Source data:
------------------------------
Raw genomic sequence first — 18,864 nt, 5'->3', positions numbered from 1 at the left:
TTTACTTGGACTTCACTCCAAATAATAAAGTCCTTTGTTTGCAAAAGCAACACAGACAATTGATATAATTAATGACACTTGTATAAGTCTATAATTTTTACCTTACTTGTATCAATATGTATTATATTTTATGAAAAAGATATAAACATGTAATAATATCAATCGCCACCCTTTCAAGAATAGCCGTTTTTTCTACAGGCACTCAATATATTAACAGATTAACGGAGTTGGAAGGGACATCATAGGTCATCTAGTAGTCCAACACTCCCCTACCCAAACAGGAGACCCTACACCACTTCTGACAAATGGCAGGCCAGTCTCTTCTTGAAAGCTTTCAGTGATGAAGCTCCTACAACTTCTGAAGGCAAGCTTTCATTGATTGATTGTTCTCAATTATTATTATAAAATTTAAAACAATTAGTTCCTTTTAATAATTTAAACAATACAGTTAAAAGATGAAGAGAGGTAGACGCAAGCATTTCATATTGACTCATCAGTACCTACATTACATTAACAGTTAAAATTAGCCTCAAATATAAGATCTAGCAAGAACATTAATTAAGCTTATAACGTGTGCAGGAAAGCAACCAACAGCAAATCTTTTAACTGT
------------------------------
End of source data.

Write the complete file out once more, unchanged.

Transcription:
Raw genomic sequence first — 18,864 nt, 5'->3', positions numbered from 1 at the left:
TTTACTTGGACTTCACTCCAAATAATAAAGTCCTTTGTTTGCAAAAGCAACACAGACAATTGATATAATTAATGACACTTGTATAAGTCTATAATTTTTACCTTACTTGTATCAATATGTATTATATTTTATGAAAAAGATATAAACATGTAATAATATCAATCGCCACCCTTTCAAGAATAGCCGTTTTTTCTACAGGCACTCAATATATTAACAGATTAACGGAGTTGGAAGGGACATCATAGGTCATCTAGTAGTCCAACACTCCCCTACCCAAACAGGAGACCCTACACCACTTCTGACAAATGGCAGGCCAGTCTCTTCTTGAAAGCTTTCAGTGATGAAGCTCCTACAACTTCTGAAGGCAAGCTTTCATTGATTGATTGTTCTCAATTATTATTATAAAATTTAAAACAATTAGTTCCTTTTAATAATTTAAACAATACAGTTAAAAGATGAAGAGAGGTAGACGCAAGCATTTCATATTGACTCATCAGTACCTACATTACATTAACAGTTAAAATTAGCCTCAAATATAAGATCTAGCAAGAACATTAATTAAGCTTATAACGTGTGCAGGAAAGCAACCAACAGCAAATCTTTTAACTGT